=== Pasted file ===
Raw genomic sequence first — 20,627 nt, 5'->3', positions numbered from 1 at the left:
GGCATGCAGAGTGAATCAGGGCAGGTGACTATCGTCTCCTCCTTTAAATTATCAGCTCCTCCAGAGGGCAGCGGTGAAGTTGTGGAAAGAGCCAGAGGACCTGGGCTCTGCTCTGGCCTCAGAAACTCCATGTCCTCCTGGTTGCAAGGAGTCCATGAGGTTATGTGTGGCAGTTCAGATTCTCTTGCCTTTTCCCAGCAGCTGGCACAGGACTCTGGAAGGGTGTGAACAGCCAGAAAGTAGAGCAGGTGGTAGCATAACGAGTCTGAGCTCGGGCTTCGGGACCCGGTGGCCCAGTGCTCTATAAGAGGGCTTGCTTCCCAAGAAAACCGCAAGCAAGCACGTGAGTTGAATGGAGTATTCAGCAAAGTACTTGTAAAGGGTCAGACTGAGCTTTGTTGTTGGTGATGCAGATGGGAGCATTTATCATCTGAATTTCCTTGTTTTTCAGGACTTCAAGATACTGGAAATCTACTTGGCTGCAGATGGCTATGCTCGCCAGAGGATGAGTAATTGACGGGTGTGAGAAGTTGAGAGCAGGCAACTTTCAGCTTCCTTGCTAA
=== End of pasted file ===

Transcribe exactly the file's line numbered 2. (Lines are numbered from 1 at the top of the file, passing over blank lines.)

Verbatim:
GGCATGCAGAGTGAATCAGGGCAGGTGACTATCGTCTCCTCCTTTAAATTATCAGCTCCTCCAGAGGGCAGCGGTGAAGTTGTGGAAAGAGCCAGAGGACCTGGGCTCTGCTCTGGCCTCAGAAACTCCATGTCCTCCTGGTTGCAAGGAGTCCATGAGGTTATGTGTGGCAGTTCAGATTCTCTTGCCTTTTCCCAGCAGCTGGCACAGGACTCTGGAAGGGTGTGAACAGCCAGAAAGTAGAGCAGGTGGTAGCATAACGAGTCTGAGCTCGGGCTTCGGGACCCGGTGGCCCAGTGCTCTATAAGAGGGCTTGCTTCCCAAGAAAACCGCAAGCAAGCACGTGAGTTGAATGGAGTATTCAGCAAAGTACTTGTAAAGGGTCAGACTGAGCTTTGTTGTTGGTGATGCAGATGGGAGCATTTATCATCTGAATTTCCTTGTTTTTCAGGACTTCAAGATACTGGAAATCTACTTGGCTGCAGATGGCTATGCTCGCCAGAGGATGAGTAATTGACGGGTGTGAGAAGTTGAGAGCAGGCAACTTTCAGCTTCCTTGCTAA